Drexel Lyme Disease Diagnostic Gets a Boost from U.S. Department of Health and Human Services

Nearly half a million people become infected with Lyme disease in the United States each year — a number expected to grow as climate change expands the range of the ticks that carry it. But despite its status as the country’s most common vector-borne disease, there is still no reliable way to detect the infection in its early stages — when treatment is most effective.


A team of researchers from Drexel University has proposed a way to detect the bacterial infection by looking for a unique indicator that occurs before the immune system is able to launch a specific response. The group’s method recently received a boost from a U.S. Department of Health and Human Services and the Steve & Alexandra Cohen Foundation initiative to finally find an effective test for the disease.

The challenge of detecting Lyme disease lies in the evasiveness of the Borrelia burgdorferi bacteria, which quickly moves into surrounding tissue once it enters the bloodstream, becoming virtually undetectable. Even the best tests are missing the early stages of infection about half the time, which means doctors are usually left to make a diagnosis based on symptoms and without confirmatory test results.

“Antibiotic treatment can prevent the disease from progressing to a late stage,” said Mary Ann Comunale, EdD, an assistant professor of microbiology and immunology in Drexel’s College of Medicine who is leading the effort to develop a better Lyme diagnostic test. “But in many cases, the patient is not aware they have been bit by a tick or do not display the tell-tale bulls-eye rash. The symptoms of Lyme are nonspecific and the same as many other infections, so it can go undiagnosed beyond the window during which antibiotics would be most effective.”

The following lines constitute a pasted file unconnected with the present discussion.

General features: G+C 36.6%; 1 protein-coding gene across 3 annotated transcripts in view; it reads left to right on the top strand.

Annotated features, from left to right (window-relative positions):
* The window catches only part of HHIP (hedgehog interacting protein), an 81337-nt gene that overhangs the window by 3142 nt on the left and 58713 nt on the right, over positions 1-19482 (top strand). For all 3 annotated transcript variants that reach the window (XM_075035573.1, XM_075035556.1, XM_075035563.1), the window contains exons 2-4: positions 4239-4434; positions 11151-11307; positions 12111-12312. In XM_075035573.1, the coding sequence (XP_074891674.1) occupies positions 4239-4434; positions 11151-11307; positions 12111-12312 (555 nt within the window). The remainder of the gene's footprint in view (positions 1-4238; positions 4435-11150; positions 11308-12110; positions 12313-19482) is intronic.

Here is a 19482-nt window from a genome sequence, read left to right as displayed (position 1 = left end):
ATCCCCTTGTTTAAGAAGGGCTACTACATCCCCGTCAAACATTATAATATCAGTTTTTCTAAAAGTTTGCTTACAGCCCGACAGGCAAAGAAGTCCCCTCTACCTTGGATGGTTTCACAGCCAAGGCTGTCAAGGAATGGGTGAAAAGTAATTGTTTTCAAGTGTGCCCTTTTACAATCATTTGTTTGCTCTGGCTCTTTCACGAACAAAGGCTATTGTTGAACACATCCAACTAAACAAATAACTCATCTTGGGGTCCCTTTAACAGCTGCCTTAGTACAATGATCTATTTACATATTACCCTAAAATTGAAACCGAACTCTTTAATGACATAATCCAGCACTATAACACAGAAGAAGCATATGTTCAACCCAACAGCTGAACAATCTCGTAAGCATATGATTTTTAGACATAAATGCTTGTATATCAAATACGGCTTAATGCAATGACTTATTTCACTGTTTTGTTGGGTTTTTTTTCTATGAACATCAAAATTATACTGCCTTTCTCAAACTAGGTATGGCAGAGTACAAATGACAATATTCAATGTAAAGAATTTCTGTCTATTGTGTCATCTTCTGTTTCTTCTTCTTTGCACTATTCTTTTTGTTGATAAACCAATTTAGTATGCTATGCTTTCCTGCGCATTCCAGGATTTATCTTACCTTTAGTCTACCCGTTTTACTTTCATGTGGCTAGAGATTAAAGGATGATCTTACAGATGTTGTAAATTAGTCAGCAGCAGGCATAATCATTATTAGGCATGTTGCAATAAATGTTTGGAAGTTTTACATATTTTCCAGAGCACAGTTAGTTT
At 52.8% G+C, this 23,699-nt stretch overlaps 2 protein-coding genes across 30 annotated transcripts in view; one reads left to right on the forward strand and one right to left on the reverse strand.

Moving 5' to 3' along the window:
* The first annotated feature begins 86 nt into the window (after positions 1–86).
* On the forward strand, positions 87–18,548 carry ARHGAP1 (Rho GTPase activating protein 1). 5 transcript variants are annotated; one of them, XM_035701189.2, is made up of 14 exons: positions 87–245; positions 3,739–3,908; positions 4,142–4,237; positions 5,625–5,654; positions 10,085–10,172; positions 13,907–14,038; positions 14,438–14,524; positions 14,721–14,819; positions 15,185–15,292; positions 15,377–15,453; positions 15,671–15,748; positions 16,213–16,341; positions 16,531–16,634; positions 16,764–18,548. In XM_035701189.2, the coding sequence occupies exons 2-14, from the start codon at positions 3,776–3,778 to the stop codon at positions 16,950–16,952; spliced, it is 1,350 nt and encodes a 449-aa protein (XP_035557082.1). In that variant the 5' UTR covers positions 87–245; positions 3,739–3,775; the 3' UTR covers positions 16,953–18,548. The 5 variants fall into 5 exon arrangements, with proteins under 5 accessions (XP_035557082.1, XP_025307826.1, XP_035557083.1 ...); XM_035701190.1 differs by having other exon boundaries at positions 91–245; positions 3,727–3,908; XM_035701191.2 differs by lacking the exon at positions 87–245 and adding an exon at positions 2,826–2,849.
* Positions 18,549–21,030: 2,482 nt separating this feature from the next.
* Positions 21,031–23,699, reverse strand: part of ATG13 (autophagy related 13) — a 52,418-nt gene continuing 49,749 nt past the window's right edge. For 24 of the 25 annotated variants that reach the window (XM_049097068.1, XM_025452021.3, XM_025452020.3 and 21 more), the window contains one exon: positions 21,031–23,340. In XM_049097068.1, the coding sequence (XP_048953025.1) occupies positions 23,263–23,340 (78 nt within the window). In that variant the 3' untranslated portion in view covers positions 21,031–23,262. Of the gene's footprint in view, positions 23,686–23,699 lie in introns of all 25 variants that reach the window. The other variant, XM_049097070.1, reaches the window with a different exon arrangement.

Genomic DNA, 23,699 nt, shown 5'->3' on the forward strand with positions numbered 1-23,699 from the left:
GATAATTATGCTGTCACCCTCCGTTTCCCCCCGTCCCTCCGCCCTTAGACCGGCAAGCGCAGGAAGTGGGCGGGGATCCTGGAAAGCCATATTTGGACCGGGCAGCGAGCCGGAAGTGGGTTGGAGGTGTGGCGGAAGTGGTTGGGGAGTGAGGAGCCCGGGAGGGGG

Comunale’s group has taken a unique approach to tracking the Lyme disease-causing bacteria, Borrelia burgdorferi, that looks closely at glycans. Glycans are carbohydrate modifications found on proteins that play an important role in immune responses.

During an immune response, these glycans can change, resulting in an altered function of proteins they decorate.  Depending on what that change is, the glycan can make the protein more or less efficient at clearing infections.

“Typically, during an immune response, glycans on immune proteins contain lower levels of galactose and sialic acid and an increased level of agalactosylated structures,” Comunale said. “Basically, the glycans structures are smaller. This reduced size promotes immune activation by making it easier to bind with cellular receptors. But in Lyme infections, this is not the case. In acute stages of Lyme disease, the immune proteins actually increase their galactose and sialic acid content — which hinders the immune response and buys the disease more time to spread in the body.”

This altered response, while deleterious to the immune system, is key to the team’s approach to early detection of Lyme disease.